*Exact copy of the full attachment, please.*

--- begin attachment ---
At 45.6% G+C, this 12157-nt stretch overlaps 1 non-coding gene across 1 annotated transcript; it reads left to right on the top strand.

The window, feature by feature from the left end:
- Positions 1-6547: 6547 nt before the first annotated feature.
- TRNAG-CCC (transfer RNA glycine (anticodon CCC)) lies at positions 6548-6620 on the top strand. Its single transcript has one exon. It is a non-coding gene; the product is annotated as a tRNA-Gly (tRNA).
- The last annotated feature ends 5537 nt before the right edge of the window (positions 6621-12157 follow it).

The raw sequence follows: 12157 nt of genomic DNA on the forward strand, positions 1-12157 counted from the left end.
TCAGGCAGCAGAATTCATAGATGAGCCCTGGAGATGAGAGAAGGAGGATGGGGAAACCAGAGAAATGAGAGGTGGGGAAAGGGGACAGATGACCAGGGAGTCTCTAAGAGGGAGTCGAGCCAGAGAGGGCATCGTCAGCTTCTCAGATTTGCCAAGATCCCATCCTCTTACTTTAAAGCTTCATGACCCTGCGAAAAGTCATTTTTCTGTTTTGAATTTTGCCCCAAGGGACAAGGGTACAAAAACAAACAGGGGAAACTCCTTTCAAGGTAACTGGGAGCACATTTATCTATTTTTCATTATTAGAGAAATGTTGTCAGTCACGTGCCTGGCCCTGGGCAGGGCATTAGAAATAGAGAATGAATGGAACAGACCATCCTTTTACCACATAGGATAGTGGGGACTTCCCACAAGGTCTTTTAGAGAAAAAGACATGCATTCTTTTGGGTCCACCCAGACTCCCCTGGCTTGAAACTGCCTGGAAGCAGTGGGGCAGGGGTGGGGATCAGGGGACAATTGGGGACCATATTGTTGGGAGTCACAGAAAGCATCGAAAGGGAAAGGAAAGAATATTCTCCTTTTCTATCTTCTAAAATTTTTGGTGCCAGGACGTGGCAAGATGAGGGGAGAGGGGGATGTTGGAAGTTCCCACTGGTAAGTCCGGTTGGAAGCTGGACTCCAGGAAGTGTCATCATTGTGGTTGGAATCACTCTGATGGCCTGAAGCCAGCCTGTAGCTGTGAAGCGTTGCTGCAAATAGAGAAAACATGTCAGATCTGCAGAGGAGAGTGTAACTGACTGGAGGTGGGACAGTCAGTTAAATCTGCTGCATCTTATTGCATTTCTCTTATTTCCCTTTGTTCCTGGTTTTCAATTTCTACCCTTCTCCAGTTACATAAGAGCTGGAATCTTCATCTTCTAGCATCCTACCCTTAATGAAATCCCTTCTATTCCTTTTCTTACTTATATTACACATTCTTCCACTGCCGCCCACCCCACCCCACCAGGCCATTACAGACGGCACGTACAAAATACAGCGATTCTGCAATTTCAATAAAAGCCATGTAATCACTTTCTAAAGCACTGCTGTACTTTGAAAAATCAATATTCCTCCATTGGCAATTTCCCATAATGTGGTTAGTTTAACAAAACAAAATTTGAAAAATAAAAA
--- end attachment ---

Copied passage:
At 45.6% G+C, this 12157-nt stretch overlaps 1 non-coding gene across 1 annotated transcript; it reads left to right on the top strand.

The window, feature by feature from the left end:
- Positions 1-6547: 6547 nt before the first annotated feature.
- TRNAG-CCC (transfer RNA glycine (anticodon CCC)) lies at positions 6548-6620 on the top strand. Its single transcript has one exon. It is a non-coding gene; the product is annotated as a tRNA-Gly (tRNA).
- The last annotated feature ends 5537 nt before the right edge of the window (positions 6621-12157 follow it).

The raw sequence follows: 12157 nt of genomic DNA on the forward strand, positions 1-12157 counted from the left end.
TCAGGCAGCAGAATTCATAGATGAGCCCTGGAGATGAGAGAAGGAGGATGGGGAAACCAGAGAAATGAGAGGTGGGGAAAGGGGACAGATGACCAGGGAGTCTCTAAGAGGGAGTCGAGCCAGAGAGGGCATCGTCAGCTTCTCAGATTTGCCAAGATCCCATCCTCTTACTTTAAAGCTTCATGACCCTGCGAAAAGTCATTTTTCTGTTTTGAATTTTGCCCCAAGGGACAAGGGTACAAAAACAAACAGGGGAAACTCCTTTCAAGGTAACTGGGAGCACATTTATCTATTTTTCATTATTAGAGAAATGTTGTCAGTCACGTGCCTGGCCCTGGGCAGGGCATTAGAAATAGAGAATGAATGGAACAGACCATCCTTTTACCACATAGGATAGTGGGGACTTCCCACAAGGTCTTTTAGAGAAAAAGACATGCATTCTTTTGGGTCCACCCAGACTCCCCTGGCTTGAAACTGCCTGGAAGCAGTGGGGCAGGGGTGGGGATCAGGGGACAATTGGGGACCATATTGTTGGGAGTCACAGAAAGCATCGAAAGGGAAAGGAAAGAATATTCTCCTTTTCTATCTTCTAAAATTTTTGGTGCCAGGACGTGGCAAGATGAGGGGAGAGGGGGATGTTGGAAGTTCCCACTGGTAAGTCCGGTTGGAAGCTGGACTCCAGGAAGTGTCATCATTGTGGTTGGAATCACTCTGATGGCCTGAAGCCAGCCTGTAGCTGTGAAGCGTTGCTGCAAATAGAGAAAACATGTCAGATCTGCAGAGGAGAGTGTAACTGACTGGAGGTGGGACAGTCAGTTAAATCTGCTGCATCTTATTGCATTTCTCTTATTTCCCTTTGTTCCTGGTTTTCAATTTCTACCCTTCTCCAGTTACATAAGAGCTGGAATCTTCATCTTCTAGCATCCTACCCTTAATGAAATCCCTTCTATTCCTTTTCTTACTTATATTACACATTCTTCCACTGCCGCCCACCCCACCCCACCAGGCCATTACAGACGGCACGTACAAAATACAGCGATTCTGCAATTTCAATAAAAGCCATGTAATCACTTTCTAAAGCACTGCTGTACTTTGAAAAATCAATATTCCTCCATTGGCAATTTCCCATAATGTGGTTAGTTTAACAAAACAAAATTTGAAAAATAAAAA